The Aesthetic Validity of Grape Stomping
I like technology, I really do. When the catalogs come out with the new equipment, I will be as enthusiastic as the next home winemaker. I’ve processed grapes with both manual and electric crusher/destemmers and they work just fine, especially if you have a lot of grapes.
However, for me, foot stomping grapes to make wine has an appeal that is unmatched by any mechanical devices. For one thing, it’s silly and cool at the same time. People at the edge of the crowd grinning and cajoling their friends are in the vat minutes later. It’s hard to be stuffy and no one tries. It’s invariably social. Using a mechanical crusher by yourself is a lonely if somewhat contemplative exercise.
From a practical standpoint, foot stomping has two advantages over mechanical crushing and destemming. It’s easy to control the product. Given time, your hardy volunteers will reduce the grapes to a liquid state with skins and stems on the top and seeds on the bottom. You can, if you wish, leave the stems in for a while. One of the big problems with stems in wine must is the inside of the stems. Most stomped stems are unbroken and are actually useful in pressing later as they are in white wine making. Stems seem to help press out more juice without excessive pressure that might break the seeds. A crusher/destemmer shreds the stems and mostly disposes of them, but you can notice the vegetal “stemmy” odor.
Leading the way for our group of friends was Jon Tonsoni of Seneca Falls, NY who realized several years ago that although his backyard vines were productive, he would need more to sustain the party that was certain to result. Every year, his friends and neighbors gather to eat, drink, stomp and sing along with a band composed of more friends. (His wife, Debby, with our friend Elaine are pictured to the left, and their friend Wayne and his neighbor, Joanne, are pictured taking a turn, below).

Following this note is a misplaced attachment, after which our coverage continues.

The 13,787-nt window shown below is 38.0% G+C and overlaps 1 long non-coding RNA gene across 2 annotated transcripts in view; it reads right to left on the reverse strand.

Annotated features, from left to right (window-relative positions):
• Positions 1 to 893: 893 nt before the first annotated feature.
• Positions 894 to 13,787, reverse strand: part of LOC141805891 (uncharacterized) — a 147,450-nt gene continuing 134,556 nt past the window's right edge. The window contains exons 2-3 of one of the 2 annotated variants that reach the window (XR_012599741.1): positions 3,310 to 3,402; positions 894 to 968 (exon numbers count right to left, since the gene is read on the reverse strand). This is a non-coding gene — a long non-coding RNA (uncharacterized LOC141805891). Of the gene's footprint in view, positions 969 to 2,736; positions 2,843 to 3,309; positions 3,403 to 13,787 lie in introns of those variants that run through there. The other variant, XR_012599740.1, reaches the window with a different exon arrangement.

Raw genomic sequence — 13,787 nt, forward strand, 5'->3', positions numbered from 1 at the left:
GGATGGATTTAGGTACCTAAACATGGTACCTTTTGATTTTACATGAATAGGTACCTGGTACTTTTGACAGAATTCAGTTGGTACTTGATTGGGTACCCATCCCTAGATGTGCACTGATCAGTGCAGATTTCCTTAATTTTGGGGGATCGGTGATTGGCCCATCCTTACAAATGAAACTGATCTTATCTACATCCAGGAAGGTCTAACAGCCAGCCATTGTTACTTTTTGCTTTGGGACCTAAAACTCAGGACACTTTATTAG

We’ve done this for years and to good effect. The only extra chore is to fish the stems out of the liquid after the band has packed up. Following Jon’s lead, we hosted a grape stomping in the driveway and had a couple of dozen people. Three events stood out: Our 84-year-old neighbor insisted on taking a turn along with the teenage girls; the teenage girls became adept at fishing out the stems with their nimble little toes and two of the smaller children who started us off were too light to break the grape skins.
This year we went to a whole new level. Visiting The Hill at Muza, a local beer garden in Troy, NY, we commented that stomping grapes was a perfectly viable technique. The owners, Tim Tyrrell and his partner Adam Siemiginowski decided that a grape stomping event — in addition to being fun — would be the perfect event on the first day of fall and would be a metaphor to help launch their fall wines. It’s interesting how many people remember Lucille Ball’s turn in the wooden vats.
So first you need grapes. I had a partner in the enterprise, a fellow winemaker, Lucas Rice. We figured we would buy the grapes since we would be the ultimate recipients. Then a strange thing happened.
Amorici Vineyard of Valley Falls, NY donated 200 pounds of Marquette grapes to the event. Musto Wine Grape Company of Hartford, CT donated several cases of Carnelian grapes in addition to the cases of Musto/Lanza Suisun Valley Zinfandel/Primitivo we bought. We had 600 pounds of ripe, fresh red grapes.
The venue decorated the beer garden, set up a wine tasting, opened the gates and for two hours, Lucas and I carried alternatively, grapes and stomped pulp until it was all done. Dozens stomped and the crowd eventually filled the beer garden and bar. Tim Tyrell indicated that as many as 500 people attended the event. On a Thursday night, no less. Everyone loved it.
I spent some time explaining the process to curious participants and referred to anything that might end up in the wine as a byproduct of people’s feet as “complexity.” You can’t be squeamish. Grapes are a farm product and we had spent some time getting rid of any yellow jackets and other critters. Do you think we worry about your toenail polish?
Find a video from the stomping party at the link below!